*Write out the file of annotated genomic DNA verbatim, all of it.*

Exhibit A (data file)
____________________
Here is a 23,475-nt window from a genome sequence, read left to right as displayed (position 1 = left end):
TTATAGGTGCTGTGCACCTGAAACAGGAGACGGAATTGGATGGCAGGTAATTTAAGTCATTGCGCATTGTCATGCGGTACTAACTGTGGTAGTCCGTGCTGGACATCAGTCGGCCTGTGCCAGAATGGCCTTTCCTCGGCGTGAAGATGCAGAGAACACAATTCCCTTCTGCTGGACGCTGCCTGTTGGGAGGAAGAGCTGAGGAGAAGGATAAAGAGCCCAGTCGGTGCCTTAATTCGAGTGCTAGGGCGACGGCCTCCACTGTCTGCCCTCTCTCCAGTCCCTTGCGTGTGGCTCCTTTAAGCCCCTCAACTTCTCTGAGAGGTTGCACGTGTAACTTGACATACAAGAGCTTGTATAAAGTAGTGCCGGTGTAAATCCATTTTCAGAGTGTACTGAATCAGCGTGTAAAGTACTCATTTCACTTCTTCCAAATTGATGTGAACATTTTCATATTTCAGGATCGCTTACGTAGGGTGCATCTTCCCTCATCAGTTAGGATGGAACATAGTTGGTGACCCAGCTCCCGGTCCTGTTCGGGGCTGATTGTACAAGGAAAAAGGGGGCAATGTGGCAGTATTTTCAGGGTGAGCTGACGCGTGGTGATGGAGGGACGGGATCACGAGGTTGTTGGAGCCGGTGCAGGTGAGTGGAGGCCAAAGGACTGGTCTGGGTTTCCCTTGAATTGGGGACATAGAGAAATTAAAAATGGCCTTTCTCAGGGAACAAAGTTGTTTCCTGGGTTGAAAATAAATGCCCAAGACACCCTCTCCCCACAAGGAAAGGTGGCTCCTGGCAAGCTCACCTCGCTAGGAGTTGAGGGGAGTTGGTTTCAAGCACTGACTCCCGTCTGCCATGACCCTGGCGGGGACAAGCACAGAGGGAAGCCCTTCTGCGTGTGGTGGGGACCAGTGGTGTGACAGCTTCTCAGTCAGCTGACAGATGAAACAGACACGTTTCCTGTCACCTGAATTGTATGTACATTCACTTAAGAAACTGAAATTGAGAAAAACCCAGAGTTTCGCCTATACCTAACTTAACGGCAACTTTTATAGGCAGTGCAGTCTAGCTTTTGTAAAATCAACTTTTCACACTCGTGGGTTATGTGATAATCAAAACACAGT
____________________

Here is a 23,475-nt window from a genome sequence, read left to right as displayed (position 1 = left end):
TTATAGGTGCTGTGCACCTGAAACAGGAGACGGAATTGGATGGCAGGTAATTTAAGTCATTGCGCATTGTCATGCGGTACTAACTGTGGTAGTCCGTGCTGGACATCAGTCGGCCTGTGCCAGAATGGCCTTTCCTCGGCGTGAAGATGCAGAGAACACAATTCCCTTCTGCTGGACGCTGCCTGTTGGGAGGAAGAGCTGAGGAGAAGGATAAAGAGCCCAGTCGGTGCCTTAATTCGAGTGCTAGGGCGACGGCCTCCACTGTCTGCCCTCTCTCCAGTCCCTTGCGTGTGGCTCCTTTAAGCCCCTCAACTTCTCTGAGAGGTTGCACGTGTAACTTGACATACAAGAGCTTGTATAAAGTAGTGCCGGTGTAAATCCATTTTCAGAGTGTACTGAATCAGCGTGTAAAGTACTCATTTCACTTCTTCCAAATTGATGTGAACATTTTCATATTTCAGGATCGCTTACGTAGGGTGCATCTTCCCTCATCAGTTAGGATGGAACATAGTTGGTGACCCAGCTCCCGGTCCTGTTCGGGGCTGATTGTACAAGGAAAAAGGGGGCAATGTGGCAGTATTTTCAGGGTGAGCTGACGCGTGGTGATGGAGGGACGGGATCACGAGGTTGTTGGAGCCGGTGCAGGTGAGTGGAGGCCAAAGGACTGGTCTGGGTTTCCCTTGAATTGGGGACATAGAGAAATTAAAAATGGCCTTTCTCAGGGAACAAAGTTGTTTCCTGGGTTGAAAATAAATGCCCAAGACACCCTCTCCCCACAAGGAAAGGTGGCTCCTGGCAAGCTCACCTCGCTAGGAGTTGAGGGGAGTTGGTTTCAAGCACTGACTCCCGTCTGCCATGACCCTGGCGGGGACAAGCACAGAGGGAAGCCCTTCTGCGTGTGGTGGGGACCAGTGGTGTGACAGCTTCTCAGTCAGCTGACAGATGAAACAGACACGTTTCCTGTCACCTGAATTGTATGTACATTCACTTAAGAAACTGAAATTGAGAAAAACCCAGAGTTTCGCCTATACCTAACTTAACGGCAACTTTTATAGGCAGTGCAGTCTAGCTTTTGTAAAATCAACTTTTCACACTCGTGGGTTATGTGATAATCAAAACACAGT